2019 Kia K900
In the luxury vehicle space, the use of nouns, by and large, has been replaced by alphanumerics. While there are certainly rationales for the codes, probably for most people it is a matter of a 3 Series being smaller than a 5 and a 5 smaller than a 7. There was some thought that there would be a resurgence of nouns with the nomenclature being brought back by Lincoln (seriously: doesn’t “Continental” sound a whole lot more luxurious than “MKS”?), that seems not to be the case, as OEMs continue to come out with new vehicles that have non-name names. (There does seem to be an exception to this rule, like all rules, when you think about Jaguar coming out with the I-Pace and Land Rover the Evoque.)
The question that exists is do names matter? Arguably the answer is “yes,” for the simple reason that if you think about it, a brand is also a name, and brands are acutely important when it comes to almost everything that people buy, whether it is toothpaste or a new vehicle.
Which brings me to the Kia K900, a luxury sedan that has presence, has engineering, has technology, has amenities, and as has been said so many times that the people at Kia are undoubtedly beyond sick of it, a bad name in the U.S. market.
To be sure there is that issue of it having some resemblance to man’s best friend. But I suggest there is more to it than that.
To go back to the 3 Series (although the K900 is more in the 7 Series space), the number works as well as it does in part because there are more in the sequence, and the other Kias in a store all have names (Soul, Optima, etc.). There is no K800. No K1000. So the whole numeric pacing doesn’t work.
Then there is the issue with it being a Kia. “Prepared to be Surprised” was once a slogan that the company used. And it is true that the vehicles that the company has been producing these past several years are truly surprising. The whole “cheap and cheerful” thing has given way to “affordable and substantial.” The company is delivering the goods in a way that is unexpected.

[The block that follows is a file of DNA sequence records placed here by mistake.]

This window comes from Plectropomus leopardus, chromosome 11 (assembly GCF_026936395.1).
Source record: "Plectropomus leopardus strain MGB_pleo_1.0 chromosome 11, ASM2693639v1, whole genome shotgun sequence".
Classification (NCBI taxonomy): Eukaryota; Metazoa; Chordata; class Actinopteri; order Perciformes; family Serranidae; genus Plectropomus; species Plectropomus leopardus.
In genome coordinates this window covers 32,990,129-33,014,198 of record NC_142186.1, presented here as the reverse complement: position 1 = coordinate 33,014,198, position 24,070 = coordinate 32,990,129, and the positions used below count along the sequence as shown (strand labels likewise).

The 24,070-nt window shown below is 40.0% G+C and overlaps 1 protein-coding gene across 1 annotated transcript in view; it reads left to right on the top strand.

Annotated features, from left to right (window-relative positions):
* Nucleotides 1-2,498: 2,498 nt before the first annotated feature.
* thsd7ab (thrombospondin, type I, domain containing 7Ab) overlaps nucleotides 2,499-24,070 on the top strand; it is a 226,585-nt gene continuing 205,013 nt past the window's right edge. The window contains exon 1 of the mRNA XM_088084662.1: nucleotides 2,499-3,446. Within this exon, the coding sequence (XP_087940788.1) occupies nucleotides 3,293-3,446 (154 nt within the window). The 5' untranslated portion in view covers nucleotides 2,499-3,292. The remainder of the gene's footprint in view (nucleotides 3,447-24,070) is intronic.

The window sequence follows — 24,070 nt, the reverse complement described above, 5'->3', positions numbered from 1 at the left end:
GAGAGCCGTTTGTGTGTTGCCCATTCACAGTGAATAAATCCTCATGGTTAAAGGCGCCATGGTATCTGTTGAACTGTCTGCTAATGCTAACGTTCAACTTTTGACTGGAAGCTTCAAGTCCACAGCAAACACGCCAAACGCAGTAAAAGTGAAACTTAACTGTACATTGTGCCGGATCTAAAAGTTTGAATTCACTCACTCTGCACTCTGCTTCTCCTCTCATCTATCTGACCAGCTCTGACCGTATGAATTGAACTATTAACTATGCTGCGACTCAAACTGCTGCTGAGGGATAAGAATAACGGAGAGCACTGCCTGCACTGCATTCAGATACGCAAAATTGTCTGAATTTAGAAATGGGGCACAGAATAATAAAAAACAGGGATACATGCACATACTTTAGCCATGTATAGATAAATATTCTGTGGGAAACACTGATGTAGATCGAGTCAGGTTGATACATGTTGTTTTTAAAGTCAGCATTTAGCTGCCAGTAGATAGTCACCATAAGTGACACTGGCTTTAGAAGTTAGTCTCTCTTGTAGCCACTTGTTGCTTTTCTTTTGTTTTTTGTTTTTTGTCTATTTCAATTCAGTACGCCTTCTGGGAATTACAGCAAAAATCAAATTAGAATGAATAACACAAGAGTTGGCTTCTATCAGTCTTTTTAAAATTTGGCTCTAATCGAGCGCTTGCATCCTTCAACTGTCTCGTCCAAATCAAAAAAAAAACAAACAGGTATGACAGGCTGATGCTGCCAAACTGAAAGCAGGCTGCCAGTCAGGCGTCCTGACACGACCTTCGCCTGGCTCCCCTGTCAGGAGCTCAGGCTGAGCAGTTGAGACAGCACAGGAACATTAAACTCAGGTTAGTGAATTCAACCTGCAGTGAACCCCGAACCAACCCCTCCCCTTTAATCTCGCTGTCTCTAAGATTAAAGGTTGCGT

A question that exists is whether someone who is going to be spending some $60,000 (the base MSRP is $59,900, and while it is incredibly well-appointed, there are always touches that you might want like wheel locks for those 19-inch alloys) on a car is going to wan t to source that vehicle from a place that also sells what are non-luxury vehicles. That became an issue in the U.S. market when Volkswagen had the Phaeton. Ask anyone who drove one of those and they’re likely to tell you that it is an impressive car. But VW didn’t say “luxury” in the U.S. market, so that space was ceded to Audi and the Phaeton went away (but not in other markets).
Then there is the question about whether someone buys a luxury vehicle not only for the stuff that a high sticker price tends to bring with it, but for “bragging rights.”
Do the majority of people who buy BMWs do so because they’re interested in what the “Ultimate Driving Machine” does for driving or because they’re interested in what it says about them?
Let’s face it, there is a pecking order when it comes to luxury vehicles, with the Germans and Lexus in one area and then everybody else. But Kia isn’t among that latter group.
So if the purchase is more about image than it is about what is acquired for the money, then the K900 is not in a good space.
But for those who want something for their money, then it is an absolute consideration, nomenclature notwithstanding.
What is most striking is the interior execution, which combines materials including leather, wood and metal to provide a clean, modern sophisticated appearance. The attention to detail is exemplary.
That is supplemented by technology, the most evident of which is a 12.3-inch touchscreen for infotainment purposes. And there are other displays, such as a color TFT for the gauge cluster (which is cleverly animated) and a 9.7-inch head-up display (often those displays seem to be no bigger than a 3 x 5 card). Because the cabin is much like a finely appointed room, there is a 900-watt, 17-speaker Lexicon sound system.
There is what is now the usual array of tech driving features, like adaptive cruise and lane-keeping assist, and so on. One of the nice touches is something called “Safe Exit Assist” that uses the car’s sensors to determine whether it is safe to open any of the vehicle doors lest one risk being hit by a moving object.
Of course, there is the engine, which in this case is the one that is used in the Kia Stinger, the performance sedan that has made many people rethink whether only the Germans can make vehicles in that category. It is a 365-hp twin-turbocharged V6. It is mated to an eight-speed automatic.
There is a standard all-wheel drive system (“Dynamic Torque Vectoring Control”), which is rear biased but can quickly divert up to 50 percent of the torque to the front if needed.
One more thing. This opened with a discussion that included BMW. It so happens that the tuning of the chassis was done under the direction of Albert Biermann, president of Kia’s Vehicle Test and High Performance Development. His job before joining the Hyundai Group (which encompasses Kia): vice president of Engineering for BMW M.
Yes, the K900 has the stuff.
What’s more, the K900 is so well executed, inside, outside, mechanically, and digitally, it is incomprehensible how someone who is looking for a vehicle of this type wouldn’t consider the Kia.
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